MVA blocked public data on drivers Accident records, violations not covered by new privacy law

Error being corrected

Computer system has to be modified to allow compliance

January 31, 1998|By Marina Sarris | Marina Sarris,SUN STAFF

The Maryland Motor Vehicle Administration has been illegally blocking public access to the traffic violation records of thousands of drivers.

A new state law allows drivers to request that "personal information" -- name, address, medical information, Social Security number and telephone number -- be kept private from most people. But motorists may not keep secret their driving records, specifically traffic offenses, accident history and whether their licenses are valid.

Yesterday, a Sun reporter tried to obtain the driving record of a fellow employee who had requested privacy. At MVA offices in Glen Burnie and Annapolis, clerks and a supervisor refused to provide the record, even though the law requires them to do so.

"You misunderstand the law," the supervisor said, adding that it would take a court order to release driving histories of those who have opted to keep private their personal information.

The MVA's principal counsel, Jonathan Acton, acknowledged this week that driving records -- even of those who have chosen privacy -- are to remain open under the new law.

And a top MVA official said later that agency employees have not been trained to release the driving records of motorists who have made use of the new law to maintain their privacy. She blamed computer difficulties and said the problem was being remedied.

Even some privacy advocates say it is important for records of driving violations to be available to the public so that people can learn when dangerous motorists are allowed to stay on the road.

"I don't think there's any right of privacy for someone who's a danger to society," said Robert Bulmash, president of Private Citizen Inc., a privacy rights group.

Privacy advocate Karen Morison said she sees value, in some circumstances, in keeping driving offenses open to the public.

"Driving is a privilege, not a right, and the rest of us who share that road in Maryland have a right to know" about dangerous drivers, said Morison, president of the National Association to Protect Individual Rights, a 25,000-member group based in Virginia.

. James E. Donahue, executive director of the Maryland-Delaware-D.C. Press Association, a newspaper group that has lobbied for opening state records, said, "If you've got kids in school and your school bus driver has three DWIs [driving while intoxicated], wouldn't you want to know that?"

'I feel terrible'

Barbara Bentley, chief of the MVA's driver services division, said yesterday that MVA employees were well trained on the privacy law, but not on how to supply driving histories of people who had requested privacy.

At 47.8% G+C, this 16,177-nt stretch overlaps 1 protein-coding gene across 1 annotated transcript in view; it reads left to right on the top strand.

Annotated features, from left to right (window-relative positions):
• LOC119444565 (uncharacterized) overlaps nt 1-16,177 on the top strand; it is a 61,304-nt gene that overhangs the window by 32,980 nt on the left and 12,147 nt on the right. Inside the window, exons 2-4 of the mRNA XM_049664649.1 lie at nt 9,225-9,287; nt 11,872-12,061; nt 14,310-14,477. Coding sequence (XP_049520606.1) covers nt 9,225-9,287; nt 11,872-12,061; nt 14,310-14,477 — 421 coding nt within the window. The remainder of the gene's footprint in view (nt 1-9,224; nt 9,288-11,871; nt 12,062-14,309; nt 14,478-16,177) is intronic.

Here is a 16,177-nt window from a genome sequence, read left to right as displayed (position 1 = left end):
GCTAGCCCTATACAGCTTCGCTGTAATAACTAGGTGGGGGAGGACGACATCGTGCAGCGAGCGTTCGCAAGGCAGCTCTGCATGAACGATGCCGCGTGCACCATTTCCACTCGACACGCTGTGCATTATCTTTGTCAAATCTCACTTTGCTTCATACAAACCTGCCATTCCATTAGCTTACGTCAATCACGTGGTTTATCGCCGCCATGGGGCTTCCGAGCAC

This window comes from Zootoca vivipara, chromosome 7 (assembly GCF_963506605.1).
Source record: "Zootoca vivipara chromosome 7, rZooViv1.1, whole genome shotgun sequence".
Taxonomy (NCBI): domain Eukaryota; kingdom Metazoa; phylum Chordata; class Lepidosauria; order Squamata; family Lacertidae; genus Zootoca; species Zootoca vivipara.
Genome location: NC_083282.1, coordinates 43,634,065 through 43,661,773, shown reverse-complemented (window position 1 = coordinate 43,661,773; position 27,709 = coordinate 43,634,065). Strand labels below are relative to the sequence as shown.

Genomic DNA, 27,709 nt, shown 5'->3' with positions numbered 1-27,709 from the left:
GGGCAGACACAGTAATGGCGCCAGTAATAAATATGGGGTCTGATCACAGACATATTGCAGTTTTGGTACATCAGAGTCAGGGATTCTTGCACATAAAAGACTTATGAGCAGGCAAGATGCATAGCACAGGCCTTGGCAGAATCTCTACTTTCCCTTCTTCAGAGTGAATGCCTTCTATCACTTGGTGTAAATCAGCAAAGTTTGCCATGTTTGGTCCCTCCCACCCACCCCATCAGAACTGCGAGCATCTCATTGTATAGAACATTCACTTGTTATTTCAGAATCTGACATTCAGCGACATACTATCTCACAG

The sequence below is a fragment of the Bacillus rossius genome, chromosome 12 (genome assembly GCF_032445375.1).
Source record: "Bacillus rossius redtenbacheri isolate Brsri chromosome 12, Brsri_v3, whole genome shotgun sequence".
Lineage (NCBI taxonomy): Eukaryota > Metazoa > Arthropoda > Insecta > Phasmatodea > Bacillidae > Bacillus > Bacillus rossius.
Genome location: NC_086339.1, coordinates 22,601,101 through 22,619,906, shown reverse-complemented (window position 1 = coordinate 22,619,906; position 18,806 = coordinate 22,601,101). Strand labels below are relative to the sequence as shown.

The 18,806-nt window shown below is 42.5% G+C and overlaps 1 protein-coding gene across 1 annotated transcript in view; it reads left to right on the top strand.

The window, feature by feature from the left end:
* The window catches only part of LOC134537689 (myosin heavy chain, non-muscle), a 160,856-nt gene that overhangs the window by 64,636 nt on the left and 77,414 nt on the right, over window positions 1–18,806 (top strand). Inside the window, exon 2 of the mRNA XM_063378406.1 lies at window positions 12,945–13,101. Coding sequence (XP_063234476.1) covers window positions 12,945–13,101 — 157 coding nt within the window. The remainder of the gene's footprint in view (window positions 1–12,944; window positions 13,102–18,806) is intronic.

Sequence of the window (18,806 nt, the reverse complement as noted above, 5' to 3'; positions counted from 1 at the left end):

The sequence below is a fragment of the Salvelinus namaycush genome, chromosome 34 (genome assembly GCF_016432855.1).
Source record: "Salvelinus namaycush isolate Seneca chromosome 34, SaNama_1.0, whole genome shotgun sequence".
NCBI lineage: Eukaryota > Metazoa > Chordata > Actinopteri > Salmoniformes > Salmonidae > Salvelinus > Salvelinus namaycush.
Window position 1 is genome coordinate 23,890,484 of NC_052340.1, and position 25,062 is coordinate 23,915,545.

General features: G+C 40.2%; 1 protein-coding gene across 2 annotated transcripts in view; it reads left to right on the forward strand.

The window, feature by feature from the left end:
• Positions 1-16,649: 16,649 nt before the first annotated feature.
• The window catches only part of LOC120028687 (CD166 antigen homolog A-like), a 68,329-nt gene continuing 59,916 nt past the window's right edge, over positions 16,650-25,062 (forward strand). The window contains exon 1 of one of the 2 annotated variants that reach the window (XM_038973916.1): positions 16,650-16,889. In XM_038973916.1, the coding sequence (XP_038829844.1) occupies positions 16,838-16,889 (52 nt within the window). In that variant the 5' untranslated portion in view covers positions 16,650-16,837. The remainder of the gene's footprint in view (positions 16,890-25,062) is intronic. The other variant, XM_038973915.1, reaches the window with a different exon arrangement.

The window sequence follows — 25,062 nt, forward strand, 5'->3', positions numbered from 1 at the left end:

"I feel terrible," she said.

The MVA's computer system cannot separate the public part of a driver's data from the private, she said.

To provide the record, a clerk would have to cut apart a computer printout to separate the violations from the person's name, address and other private information, she said. "It seemed like an unprofessional way of issuing a record," she said.

Bentley also said the MVA had not received any requests for such records until the Sun's inquiry yesterday. But there is no evidence that those who have been improperly denied access to driving records would leave a record trail at the agency.

Bentley said she hoped no such requests would be made until summer, when the agency's computer system will be programmed to allow clerks to easily separate the private and public information.

She said she was preparing to instruct employees to immediately begin providing the public part of the record -- driving histories -- by cutting the private information off the computer printout.

Those requesting driving histories will have to know the motorists' names and birth dates. But if drivers have opted for privacy, their driving histories will be released without any identifying information attached.

Until September, all driver information was public. At that time, a state law took effect allowing drivers to call a toll-free telephone number to make their personal information private.

The law contains exceptions allowing access for government, courts, police, insurance companies, private detectives and lenders seeking to recover debts. The records also are open for the purpose of notifying owners of a vehicle recall.

Many request privacy

More than 400,000 of Maryland's 3.4 million drivers have requested privacy, many to stop their names from being sold to businesses marketing goods and services.

The rush of calls to close records has prompted some state legislators to seek to make such privacy automatic. Under bills before the Maryland General Assembly, motorists would have to notify the MVA if they wanted their data to be public.

Sen. Brian E. Frosh, a Montgomery County Democrat, and more than 30 other senators -- 70 percent of that body -- have introduced one such bill.

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